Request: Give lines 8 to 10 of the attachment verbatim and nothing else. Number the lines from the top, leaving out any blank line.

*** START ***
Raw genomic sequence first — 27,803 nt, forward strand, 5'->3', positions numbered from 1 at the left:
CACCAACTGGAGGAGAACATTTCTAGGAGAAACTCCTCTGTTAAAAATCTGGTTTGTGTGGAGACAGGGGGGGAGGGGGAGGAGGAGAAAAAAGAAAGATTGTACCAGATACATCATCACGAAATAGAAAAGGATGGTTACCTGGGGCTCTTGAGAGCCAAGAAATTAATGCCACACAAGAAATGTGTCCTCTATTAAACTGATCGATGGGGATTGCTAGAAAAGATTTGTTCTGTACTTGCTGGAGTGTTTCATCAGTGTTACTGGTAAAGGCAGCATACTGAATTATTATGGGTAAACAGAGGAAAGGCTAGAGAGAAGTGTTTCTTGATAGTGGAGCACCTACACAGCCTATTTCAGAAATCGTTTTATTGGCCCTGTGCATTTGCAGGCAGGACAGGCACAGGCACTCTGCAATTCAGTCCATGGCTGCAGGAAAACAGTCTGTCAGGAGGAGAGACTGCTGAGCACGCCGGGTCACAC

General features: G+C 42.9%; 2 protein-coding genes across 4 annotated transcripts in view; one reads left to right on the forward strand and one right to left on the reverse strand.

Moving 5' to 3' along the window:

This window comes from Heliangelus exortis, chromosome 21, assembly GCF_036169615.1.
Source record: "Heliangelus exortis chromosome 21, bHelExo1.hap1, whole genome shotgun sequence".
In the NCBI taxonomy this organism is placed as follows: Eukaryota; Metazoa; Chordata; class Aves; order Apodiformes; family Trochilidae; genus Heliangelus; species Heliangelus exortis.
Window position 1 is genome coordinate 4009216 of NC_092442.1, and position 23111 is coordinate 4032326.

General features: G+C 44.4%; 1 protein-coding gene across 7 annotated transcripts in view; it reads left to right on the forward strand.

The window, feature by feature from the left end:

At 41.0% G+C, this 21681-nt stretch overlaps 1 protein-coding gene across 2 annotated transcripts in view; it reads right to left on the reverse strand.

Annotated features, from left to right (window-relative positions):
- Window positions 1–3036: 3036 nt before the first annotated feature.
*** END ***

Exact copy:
Window position 1 is genome coordinate 4009216 of NC_092442.1, and position 23111 is coordinate 4032326.

General features: G+C 44.4%; 1 protein-coding gene across 7 annotated transcripts in view; it reads left to right on the forward strand.

The window, feature by feature from the left end: